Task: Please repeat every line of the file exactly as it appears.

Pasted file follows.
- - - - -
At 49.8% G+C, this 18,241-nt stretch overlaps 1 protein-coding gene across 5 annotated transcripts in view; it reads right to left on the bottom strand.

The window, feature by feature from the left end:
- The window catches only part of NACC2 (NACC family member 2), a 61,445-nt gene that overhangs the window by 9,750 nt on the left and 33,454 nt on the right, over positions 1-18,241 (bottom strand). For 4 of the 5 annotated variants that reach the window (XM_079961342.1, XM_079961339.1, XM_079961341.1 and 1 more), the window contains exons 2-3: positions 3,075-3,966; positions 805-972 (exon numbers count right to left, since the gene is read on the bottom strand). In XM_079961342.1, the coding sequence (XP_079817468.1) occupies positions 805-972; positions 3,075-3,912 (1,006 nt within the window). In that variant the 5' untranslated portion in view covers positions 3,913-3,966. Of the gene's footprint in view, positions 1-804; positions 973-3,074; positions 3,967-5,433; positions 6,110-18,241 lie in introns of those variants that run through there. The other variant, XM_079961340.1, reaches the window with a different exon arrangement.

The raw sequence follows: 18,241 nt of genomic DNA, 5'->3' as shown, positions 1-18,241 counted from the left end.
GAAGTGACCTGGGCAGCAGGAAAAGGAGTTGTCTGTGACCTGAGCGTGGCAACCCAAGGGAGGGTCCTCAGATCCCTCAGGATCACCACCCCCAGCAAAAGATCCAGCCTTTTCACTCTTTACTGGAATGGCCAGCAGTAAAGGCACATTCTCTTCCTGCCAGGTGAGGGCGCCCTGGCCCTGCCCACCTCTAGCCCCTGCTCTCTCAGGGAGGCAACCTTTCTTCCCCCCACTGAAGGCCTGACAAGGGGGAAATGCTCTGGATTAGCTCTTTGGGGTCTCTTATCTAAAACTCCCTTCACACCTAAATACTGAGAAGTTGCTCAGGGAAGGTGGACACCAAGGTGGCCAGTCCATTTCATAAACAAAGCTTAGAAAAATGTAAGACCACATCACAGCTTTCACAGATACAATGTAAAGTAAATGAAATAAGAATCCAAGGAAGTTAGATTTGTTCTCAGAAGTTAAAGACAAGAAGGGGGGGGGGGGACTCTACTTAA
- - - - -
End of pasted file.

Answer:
At 49.8% G+C, this 18,241-nt stretch overlaps 1 protein-coding gene across 5 annotated transcripts in view; it reads right to left on the bottom strand.

The window, feature by feature from the left end:
- The window catches only part of NACC2 (NACC family member 2), a 61,445-nt gene that overhangs the window by 9,750 nt on the left and 33,454 nt on the right, over positions 1-18,241 (bottom strand). For 4 of the 5 annotated variants that reach the window (XM_079961342.1, XM_079961339.1, XM_079961341.1 and 1 more), the window contains exons 2-3: positions 3,075-3,966; positions 805-972 (exon numbers count right to left, since the gene is read on the bottom strand). In XM_079961342.1, the coding sequence (XP_079817468.1) occupies positions 805-972; positions 3,075-3,912 (1,006 nt within the window). In that variant the 5' untranslated portion in view covers positions 3,913-3,966. Of the gene's footprint in view, positions 1-804; positions 973-3,074; positions 3,967-5,433; positions 6,110-18,241 lie in introns of those variants that run through there. The other variant, XM_079961340.1, reaches the window with a different exon arrangement.

The raw sequence follows: 18,241 nt of genomic DNA, 5'->3' as shown, positions 1-18,241 counted from the left end.
GAAGTGACCTGGGCAGCAGGAAAAGGAGTTGTCTGTGACCTGAGCGTGGCAACCCAAGGGAGGGTCCTCAGATCCCTCAGGATCACCACCCCCAGCAAAAGATCCAGCCTTTTCACTCTTTACTGGAATGGCCAGCAGTAAAGGCACATTCTCTTCCTGCCAGGTGAGGGCGCCCTGGCCCTGCCCACCTCTAGCCCCTGCTCTCTCAGGGAGGCAACCTTTCTTCCCCCCACTGAAGGCCTGACAAGGGGGAAATGCTCTGGATTAGCTCTTTGGGGTCTCTTATCTAAAACTCCCTTCACACCTAAATACTGAGAAGTTGCTCAGGGAAGGTGGACACCAAGGTGGCCAGTCCATTTCATAAACAAAGCTTAGAAAAATGTAAGACCACATCACAGCTTTCACAGATACAATGTAAAGTAAATGAAATAAGAATCCAAGGAAGTTAGATTTGTTCTCAGAAGTTAAAGACAAGAAGGGGGGGGGGGGACTCTACTTAA